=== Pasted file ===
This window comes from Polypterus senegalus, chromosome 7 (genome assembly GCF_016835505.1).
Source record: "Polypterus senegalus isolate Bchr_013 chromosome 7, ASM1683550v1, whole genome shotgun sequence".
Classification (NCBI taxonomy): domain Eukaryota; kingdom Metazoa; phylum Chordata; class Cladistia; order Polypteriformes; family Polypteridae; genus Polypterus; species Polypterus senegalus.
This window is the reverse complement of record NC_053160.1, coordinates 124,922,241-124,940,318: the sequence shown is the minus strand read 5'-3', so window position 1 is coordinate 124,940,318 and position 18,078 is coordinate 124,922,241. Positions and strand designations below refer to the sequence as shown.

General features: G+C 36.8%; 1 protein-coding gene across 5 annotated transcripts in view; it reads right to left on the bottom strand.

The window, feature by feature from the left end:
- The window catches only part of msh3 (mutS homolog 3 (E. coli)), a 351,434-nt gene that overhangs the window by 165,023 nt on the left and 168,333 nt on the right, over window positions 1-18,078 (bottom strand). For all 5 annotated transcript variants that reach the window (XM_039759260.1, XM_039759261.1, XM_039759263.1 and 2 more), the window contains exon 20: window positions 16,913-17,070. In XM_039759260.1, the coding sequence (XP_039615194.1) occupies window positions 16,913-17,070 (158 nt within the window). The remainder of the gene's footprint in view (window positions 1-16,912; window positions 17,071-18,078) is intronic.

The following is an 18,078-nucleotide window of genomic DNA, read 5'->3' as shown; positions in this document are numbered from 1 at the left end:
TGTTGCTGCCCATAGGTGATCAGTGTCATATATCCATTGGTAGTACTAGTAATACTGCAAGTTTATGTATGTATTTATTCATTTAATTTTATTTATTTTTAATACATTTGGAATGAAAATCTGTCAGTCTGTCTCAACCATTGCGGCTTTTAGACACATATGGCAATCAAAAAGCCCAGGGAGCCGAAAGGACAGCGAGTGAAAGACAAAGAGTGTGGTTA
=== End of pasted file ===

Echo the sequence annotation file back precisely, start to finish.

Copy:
This window comes from Polypterus senegalus, chromosome 7 (genome assembly GCF_016835505.1).
Source record: "Polypterus senegalus isolate Bchr_013 chromosome 7, ASM1683550v1, whole genome shotgun sequence".
Classification (NCBI taxonomy): domain Eukaryota; kingdom Metazoa; phylum Chordata; class Cladistia; order Polypteriformes; family Polypteridae; genus Polypterus; species Polypterus senegalus.
This window is the reverse complement of record NC_053160.1, coordinates 124,922,241-124,940,318: the sequence shown is the minus strand read 5'-3', so window position 1 is coordinate 124,940,318 and position 18,078 is coordinate 124,922,241. Positions and strand designations below refer to the sequence as shown.

General features: G+C 36.8%; 1 protein-coding gene across 5 annotated transcripts in view; it reads right to left on the bottom strand.

The window, feature by feature from the left end:
- The window catches only part of msh3 (mutS homolog 3 (E. coli)), a 351,434-nt gene that overhangs the window by 165,023 nt on the left and 168,333 nt on the right, over window positions 1-18,078 (bottom strand). For all 5 annotated transcript variants that reach the window (XM_039759260.1, XM_039759261.1, XM_039759263.1 and 2 more), the window contains exon 20: window positions 16,913-17,070. In XM_039759260.1, the coding sequence (XP_039615194.1) occupies window positions 16,913-17,070 (158 nt within the window). The remainder of the gene's footprint in view (window positions 1-16,912; window positions 17,071-18,078) is intronic.

The following is an 18,078-nucleotide window of genomic DNA, read 5'->3' as shown; positions in this document are numbered from 1 at the left end:
TGTTGCTGCCCATAGGTGATCAGTGTCATATATCCATTGGTAGTACTAGTAATACTGCAAGTTTATGTATGTATTTATTCATTTAATTTTATTTATTTTTAATACATTTGGAATGAAAATCTGTCAGTCTGTCTCAACCATTGCGGCTTTTAGACACATATGGCAATCAAAAAGCCCAGGGAGCCGAAAGGACAGCGAGTGAAAGACAAAGAGTGTGGTTA